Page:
Your friend with a camera gets a couple of photos of you coming down the aisle, they’re backlit because they’ve never encountered that difficult lighting before but they might be salvageable. Everyone grabs some prosecco and proceeds to congratulate you. Your friend with a camera gets some of these nice moments but then gets grabbed away by those uni friends they hadn’t seen for 18 months. A few minutes later and they’re still chatting. It doesn’t matter though because they’re doing this as a favour for you. Besides, they’ll get some group photos so everyone will be captured anyway. Except by the time everyone is done chatting, your friend with a camera hasn’t considered the timings they need to stick within to make sure your wedding breakfast comes out warm and delicious rather than overcooked and sloppy. The wedding organiser gives them a 10 minute warning, you quickly rattle off a photo with your parents in the car park and then run out of time. You’re sure you’ll also just remember all the handmade details you put into the tables too because there was no time left for your friend with a camera to take a few quick photos.
Speeches are hilarious, the photos your friend with a camera took are a bit murky yellow from where they were sat (they’ll later tell you they tried using the on camera flash but it made things worse) but at least there’s plenty of photos of the table of uni pals they were sat on… and their boyfriends who you just met for the first time today. But your friend with a camera restores faith when they say let’s go take some portraits of the two of you. At last, it’s a bit of a breather for you and you can just enjoy the evening sun together. Your friend with a camera tells you they’ve got lots of ideas and practiced on their kid and their dog one evening last week – you’re unsure whether you’re the kid or the dog in this scenario – and they get you to lift legs, swing arms and swoon like a Mills & Boon cover. The on-camera flash worked great outdoors, they tell you.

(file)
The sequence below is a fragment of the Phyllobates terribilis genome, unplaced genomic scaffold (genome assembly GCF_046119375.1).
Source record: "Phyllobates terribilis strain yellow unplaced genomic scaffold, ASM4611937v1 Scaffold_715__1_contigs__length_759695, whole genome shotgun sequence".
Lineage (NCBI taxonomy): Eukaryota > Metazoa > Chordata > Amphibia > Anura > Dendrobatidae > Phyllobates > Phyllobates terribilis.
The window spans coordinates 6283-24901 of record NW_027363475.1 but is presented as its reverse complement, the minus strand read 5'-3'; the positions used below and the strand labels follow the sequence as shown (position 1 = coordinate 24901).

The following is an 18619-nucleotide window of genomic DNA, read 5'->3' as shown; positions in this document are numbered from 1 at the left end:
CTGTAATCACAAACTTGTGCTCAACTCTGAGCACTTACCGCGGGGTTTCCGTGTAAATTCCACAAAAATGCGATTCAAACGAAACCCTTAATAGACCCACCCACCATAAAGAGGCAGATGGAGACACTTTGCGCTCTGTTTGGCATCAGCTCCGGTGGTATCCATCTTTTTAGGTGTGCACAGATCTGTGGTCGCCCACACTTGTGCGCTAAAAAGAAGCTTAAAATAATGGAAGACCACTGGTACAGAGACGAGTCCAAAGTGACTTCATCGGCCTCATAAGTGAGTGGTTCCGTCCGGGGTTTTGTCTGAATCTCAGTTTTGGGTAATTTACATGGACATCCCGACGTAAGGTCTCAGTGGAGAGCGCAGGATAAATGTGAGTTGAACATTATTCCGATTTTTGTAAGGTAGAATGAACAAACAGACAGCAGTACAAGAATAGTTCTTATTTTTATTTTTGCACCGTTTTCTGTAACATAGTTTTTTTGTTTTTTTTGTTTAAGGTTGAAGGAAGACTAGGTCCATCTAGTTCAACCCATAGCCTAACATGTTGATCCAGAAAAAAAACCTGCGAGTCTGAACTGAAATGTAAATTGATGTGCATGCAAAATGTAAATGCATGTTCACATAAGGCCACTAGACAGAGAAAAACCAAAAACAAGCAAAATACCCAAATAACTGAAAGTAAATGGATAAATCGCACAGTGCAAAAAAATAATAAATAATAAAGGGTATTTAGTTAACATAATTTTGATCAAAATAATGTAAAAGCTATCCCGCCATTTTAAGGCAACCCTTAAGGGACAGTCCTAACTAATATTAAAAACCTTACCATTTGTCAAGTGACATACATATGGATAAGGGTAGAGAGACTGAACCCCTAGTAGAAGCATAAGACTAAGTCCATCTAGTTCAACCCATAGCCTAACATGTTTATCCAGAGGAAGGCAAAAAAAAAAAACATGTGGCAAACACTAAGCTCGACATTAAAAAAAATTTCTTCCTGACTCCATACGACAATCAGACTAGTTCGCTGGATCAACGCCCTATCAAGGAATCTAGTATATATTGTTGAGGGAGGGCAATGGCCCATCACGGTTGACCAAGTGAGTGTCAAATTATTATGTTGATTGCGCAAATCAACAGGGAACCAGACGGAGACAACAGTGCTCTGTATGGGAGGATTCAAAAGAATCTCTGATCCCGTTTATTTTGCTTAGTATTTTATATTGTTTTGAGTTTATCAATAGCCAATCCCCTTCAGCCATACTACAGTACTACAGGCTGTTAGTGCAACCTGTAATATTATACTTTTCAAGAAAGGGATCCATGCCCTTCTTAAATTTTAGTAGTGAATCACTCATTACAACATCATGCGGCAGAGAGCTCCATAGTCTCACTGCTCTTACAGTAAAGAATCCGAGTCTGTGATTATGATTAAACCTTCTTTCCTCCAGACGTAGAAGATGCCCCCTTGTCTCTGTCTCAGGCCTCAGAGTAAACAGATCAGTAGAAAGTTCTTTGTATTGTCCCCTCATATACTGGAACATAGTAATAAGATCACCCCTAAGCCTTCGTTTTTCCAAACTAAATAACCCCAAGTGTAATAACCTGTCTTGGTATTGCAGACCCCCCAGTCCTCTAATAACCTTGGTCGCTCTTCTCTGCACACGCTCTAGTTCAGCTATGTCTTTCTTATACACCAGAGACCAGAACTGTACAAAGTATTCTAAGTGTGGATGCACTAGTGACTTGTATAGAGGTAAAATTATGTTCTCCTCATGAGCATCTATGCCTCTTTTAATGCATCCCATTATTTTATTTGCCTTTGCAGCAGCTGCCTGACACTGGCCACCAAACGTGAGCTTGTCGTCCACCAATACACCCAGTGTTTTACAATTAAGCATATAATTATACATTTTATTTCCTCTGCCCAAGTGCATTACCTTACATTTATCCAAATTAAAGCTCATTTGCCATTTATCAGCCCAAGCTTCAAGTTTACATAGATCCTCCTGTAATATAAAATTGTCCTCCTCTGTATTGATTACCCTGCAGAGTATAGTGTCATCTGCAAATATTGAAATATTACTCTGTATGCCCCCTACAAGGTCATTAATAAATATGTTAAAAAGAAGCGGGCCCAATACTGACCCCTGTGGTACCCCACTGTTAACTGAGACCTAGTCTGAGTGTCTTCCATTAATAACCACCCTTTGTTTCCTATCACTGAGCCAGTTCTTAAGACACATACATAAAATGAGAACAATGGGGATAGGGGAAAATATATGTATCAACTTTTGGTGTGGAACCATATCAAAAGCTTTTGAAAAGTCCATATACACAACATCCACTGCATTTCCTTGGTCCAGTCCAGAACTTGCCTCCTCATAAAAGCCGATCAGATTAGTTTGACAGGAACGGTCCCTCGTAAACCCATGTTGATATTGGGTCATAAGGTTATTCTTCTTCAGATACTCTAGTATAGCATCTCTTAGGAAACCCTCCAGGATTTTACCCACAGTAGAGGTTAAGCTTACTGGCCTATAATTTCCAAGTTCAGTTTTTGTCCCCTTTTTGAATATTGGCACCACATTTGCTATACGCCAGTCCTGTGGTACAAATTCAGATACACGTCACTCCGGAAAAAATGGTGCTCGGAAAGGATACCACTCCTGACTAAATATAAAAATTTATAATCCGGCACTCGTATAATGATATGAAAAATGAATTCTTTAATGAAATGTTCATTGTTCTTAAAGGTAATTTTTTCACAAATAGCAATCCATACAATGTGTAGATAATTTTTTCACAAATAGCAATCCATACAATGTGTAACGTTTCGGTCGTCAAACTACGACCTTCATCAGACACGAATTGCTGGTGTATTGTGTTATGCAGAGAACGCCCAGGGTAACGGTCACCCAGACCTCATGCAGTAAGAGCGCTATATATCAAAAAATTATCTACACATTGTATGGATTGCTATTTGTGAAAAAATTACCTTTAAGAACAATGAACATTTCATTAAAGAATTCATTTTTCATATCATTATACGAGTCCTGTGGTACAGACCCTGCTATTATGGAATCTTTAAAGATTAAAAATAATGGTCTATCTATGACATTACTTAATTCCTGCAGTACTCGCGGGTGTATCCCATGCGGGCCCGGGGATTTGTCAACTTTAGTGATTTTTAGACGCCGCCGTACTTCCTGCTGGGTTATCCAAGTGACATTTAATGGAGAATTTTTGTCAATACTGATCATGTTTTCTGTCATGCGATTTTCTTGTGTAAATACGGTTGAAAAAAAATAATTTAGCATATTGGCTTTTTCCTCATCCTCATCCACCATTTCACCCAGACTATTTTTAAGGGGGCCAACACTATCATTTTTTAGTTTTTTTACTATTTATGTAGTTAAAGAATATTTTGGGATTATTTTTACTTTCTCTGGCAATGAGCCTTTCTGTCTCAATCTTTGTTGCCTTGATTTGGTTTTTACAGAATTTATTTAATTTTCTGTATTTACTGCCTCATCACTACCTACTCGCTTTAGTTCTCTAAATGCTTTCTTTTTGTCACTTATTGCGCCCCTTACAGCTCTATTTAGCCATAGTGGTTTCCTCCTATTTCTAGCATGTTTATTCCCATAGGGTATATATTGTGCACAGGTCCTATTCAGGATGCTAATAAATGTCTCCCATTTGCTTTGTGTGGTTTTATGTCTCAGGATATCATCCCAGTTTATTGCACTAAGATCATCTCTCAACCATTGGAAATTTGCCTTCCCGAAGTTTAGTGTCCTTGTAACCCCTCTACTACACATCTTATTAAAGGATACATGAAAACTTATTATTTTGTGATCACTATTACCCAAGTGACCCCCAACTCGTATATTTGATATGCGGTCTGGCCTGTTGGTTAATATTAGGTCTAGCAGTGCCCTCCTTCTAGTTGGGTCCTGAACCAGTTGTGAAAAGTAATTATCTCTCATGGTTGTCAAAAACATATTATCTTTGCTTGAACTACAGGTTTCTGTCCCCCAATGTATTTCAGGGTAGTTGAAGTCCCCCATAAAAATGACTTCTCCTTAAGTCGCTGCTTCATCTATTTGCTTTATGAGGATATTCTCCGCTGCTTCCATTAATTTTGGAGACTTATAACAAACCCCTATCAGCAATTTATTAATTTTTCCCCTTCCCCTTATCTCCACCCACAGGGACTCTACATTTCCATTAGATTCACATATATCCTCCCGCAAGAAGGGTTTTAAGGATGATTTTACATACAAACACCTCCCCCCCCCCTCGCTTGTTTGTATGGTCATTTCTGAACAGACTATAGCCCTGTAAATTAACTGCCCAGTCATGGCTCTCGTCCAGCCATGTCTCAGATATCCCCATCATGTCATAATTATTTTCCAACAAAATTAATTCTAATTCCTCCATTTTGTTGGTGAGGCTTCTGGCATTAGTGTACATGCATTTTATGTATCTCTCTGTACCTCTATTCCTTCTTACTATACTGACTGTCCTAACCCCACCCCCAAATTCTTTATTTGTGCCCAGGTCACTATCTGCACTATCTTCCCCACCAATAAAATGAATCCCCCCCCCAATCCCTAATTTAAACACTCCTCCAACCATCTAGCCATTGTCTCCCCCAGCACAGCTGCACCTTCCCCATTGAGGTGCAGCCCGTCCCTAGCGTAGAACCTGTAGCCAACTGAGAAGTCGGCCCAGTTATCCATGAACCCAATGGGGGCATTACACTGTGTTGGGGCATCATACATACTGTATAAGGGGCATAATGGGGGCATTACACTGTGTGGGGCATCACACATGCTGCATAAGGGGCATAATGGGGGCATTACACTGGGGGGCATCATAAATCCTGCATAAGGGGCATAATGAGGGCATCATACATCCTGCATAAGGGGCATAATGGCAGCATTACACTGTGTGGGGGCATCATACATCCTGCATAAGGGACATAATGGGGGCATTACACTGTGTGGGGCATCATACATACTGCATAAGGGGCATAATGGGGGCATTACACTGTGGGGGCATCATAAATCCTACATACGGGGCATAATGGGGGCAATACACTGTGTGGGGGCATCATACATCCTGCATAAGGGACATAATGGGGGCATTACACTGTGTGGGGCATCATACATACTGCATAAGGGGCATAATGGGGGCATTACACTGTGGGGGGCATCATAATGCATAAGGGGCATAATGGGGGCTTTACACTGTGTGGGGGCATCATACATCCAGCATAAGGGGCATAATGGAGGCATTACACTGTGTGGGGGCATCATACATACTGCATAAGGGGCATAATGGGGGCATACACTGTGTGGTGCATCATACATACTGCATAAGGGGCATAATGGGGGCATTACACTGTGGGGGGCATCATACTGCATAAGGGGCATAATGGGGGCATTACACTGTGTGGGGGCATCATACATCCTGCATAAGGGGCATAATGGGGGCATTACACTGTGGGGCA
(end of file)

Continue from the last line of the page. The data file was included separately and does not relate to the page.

The first dance comes and you get no photos of it because your friend with a camera doesn’t have any spare batteries after all that on-camera flashing. There’s no photos of your gran waving her walking frame in the air like she just don’t care. You email your friend 6 months later to ask if they’ve had time to edit the photos but they’re snowed under with work and will definitely try to get them to you by Christmas.
You never had a contract with your friend with a camera so you have nothing to use against them to try and get your wedding photos back. Besides, you don’t want this to get sour, they’re your friend. You later find out they’re photographing a mutual friends upcoming wedding and wonder if you should warn them you’ve still not had your photos back. You wish you’d just paid a little bit of money to book someone with a little experience. You’re not enjoying the few hundred pounds you saved as much as you thought you would.
James & Lianne have been a couple for 14 years and photographers for 6 scooping up awards along the way. They love shooting relaxed, fun weddings and have a penchant for all things analogue, especially film photography.